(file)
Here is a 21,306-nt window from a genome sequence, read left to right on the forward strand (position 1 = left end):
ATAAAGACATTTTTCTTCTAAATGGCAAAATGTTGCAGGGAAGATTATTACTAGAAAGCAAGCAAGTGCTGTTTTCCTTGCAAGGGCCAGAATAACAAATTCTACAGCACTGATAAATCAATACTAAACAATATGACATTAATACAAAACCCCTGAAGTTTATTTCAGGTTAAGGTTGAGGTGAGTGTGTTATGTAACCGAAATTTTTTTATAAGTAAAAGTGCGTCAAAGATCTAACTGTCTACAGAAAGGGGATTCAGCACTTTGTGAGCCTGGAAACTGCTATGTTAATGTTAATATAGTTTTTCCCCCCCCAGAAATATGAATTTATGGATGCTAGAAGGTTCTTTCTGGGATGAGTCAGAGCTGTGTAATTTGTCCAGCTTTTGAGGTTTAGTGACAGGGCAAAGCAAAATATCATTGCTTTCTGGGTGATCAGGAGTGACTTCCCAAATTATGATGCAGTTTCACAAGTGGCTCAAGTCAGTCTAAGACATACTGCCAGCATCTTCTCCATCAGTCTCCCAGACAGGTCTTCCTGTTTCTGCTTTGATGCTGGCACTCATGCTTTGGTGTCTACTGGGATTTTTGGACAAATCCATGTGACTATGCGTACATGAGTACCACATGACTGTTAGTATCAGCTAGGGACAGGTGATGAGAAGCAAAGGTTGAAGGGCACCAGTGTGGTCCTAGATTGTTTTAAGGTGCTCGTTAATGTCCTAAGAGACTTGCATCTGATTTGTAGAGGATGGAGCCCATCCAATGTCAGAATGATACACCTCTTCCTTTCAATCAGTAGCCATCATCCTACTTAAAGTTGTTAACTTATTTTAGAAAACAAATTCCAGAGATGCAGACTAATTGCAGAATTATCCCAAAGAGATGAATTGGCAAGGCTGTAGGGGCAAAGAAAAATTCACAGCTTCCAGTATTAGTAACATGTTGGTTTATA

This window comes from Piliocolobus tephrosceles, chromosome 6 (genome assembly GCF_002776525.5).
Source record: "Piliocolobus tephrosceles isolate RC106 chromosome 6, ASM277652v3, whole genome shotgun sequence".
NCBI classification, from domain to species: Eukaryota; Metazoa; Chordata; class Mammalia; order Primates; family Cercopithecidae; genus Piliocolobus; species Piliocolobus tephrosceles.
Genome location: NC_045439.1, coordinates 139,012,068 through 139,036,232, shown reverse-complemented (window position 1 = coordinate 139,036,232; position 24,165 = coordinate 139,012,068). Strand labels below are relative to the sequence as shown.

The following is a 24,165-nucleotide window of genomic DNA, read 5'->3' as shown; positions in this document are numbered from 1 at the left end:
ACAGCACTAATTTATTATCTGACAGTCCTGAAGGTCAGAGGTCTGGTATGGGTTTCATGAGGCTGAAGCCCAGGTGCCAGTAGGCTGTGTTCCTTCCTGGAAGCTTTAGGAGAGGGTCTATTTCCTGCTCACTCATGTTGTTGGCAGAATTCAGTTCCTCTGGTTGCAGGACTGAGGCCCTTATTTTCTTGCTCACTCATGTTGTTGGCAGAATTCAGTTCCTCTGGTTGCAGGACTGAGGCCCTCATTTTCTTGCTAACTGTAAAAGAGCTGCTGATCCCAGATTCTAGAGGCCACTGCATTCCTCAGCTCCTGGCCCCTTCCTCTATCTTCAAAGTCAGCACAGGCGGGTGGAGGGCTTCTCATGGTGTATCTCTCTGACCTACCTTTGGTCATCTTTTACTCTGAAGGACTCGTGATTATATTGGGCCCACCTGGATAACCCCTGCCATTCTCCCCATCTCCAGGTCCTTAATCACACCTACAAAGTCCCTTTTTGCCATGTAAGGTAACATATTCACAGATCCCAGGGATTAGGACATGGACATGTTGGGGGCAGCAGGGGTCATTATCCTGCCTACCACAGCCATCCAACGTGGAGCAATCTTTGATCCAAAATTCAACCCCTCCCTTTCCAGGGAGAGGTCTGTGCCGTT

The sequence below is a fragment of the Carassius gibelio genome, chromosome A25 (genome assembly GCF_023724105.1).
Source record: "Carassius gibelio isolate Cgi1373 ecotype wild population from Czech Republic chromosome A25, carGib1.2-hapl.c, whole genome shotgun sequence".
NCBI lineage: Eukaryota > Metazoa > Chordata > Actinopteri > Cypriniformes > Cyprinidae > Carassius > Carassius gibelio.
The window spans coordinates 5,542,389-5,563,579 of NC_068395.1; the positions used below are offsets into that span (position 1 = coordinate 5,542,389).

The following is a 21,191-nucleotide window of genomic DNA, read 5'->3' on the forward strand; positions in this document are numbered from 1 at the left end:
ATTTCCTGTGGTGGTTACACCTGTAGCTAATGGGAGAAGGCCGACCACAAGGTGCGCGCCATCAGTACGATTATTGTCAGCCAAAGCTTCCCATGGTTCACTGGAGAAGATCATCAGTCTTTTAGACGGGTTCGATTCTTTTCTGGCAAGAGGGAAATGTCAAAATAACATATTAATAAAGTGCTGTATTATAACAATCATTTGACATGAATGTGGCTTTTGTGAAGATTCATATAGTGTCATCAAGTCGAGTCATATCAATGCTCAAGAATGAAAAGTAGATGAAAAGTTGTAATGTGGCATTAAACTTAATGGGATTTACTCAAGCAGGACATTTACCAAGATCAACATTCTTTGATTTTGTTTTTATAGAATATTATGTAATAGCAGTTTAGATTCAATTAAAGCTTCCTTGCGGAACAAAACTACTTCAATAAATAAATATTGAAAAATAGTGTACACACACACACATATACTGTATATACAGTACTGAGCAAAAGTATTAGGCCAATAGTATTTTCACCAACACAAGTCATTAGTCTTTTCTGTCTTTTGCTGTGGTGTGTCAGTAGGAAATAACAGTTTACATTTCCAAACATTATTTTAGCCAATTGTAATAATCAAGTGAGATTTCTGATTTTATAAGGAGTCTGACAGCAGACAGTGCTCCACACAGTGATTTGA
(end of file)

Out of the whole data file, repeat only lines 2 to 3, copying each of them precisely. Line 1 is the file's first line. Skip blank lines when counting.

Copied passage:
ATAAAGACATTTTTCTTCTAAATGGCAAAATGTTGCAGGGAAGATTATTACTAGAAAGCAAGCAAGTGCTGTTTTCCTTGCAAGGGCCAGAATAACAAATTCTACAGCACTGATAAATCAATACTAAACAATATGACATTAATACAAAACCCCTGAAGTTTATTTCAGGTTAAGGTTGAGGTGAGTGTGTTATGTAACCGAAATTTTTTTATAAGTAAAAGTGCGTCAAAGATCTAACTGTCTACAGAAAGGGGATTCAGCACTTTGTGAGCCTGGAAACTGCTATGTTAATGTTAATATAGTTTTTCCCCCCCCAGAAATATGAATTTATGGATGCTAGAAGGTTCTTTCTGGGATGAGTCAGAGCTGTGTAATTTGTCCAGCTTTTGAGGTTTAGTGACAGGGCAAAGCAAAATATCATTGCTTTCTGGGTGATCAGGAGTGACTTCCCAAATTATGATGCAGTTTCACAAGTGGCTCAAGTCAGTCTAAGACATACTGCCAGCATCTTCTCCATCAGTCTCCCAGACAGGTCTTCCTGTTTCTGCTTTGATGCTGGCACTCATGCTTTGGTGTCTACTGGGATTTTTGGACAAATCCATGTGACTATGCGTACATGAGTACCACATGACTGTTAGTATCAGCTAGGGACAGGTGATGAGAAGCAAAGGTTGAAGGGCACCAGTGTGGTCCTAGATTGTTTTAAGGTGCTCGTTAATGTCCTAAGAGACTTGCATCTGATTTGTAGAGGATGGAGCCCATCCAATGTCAGAATGATACACCTCTTCCTTTCAATCAGTAGCCATCATCCTACTTAAAGTTGTTAACTTATTTTAGAAAACAAATTCCAGAGATGCAGACTAATTGCAGAATTATCCCAAAGAGATGAATTGGCAAGGCTGTAGGGGCAAAGAAAAATTCACAGCTTCCAGTATTAGTAACATGTTGGTTTATA

This window comes from Piliocolobus tephrosceles, chromosome 6 (genome assembly GCF_002776525.5).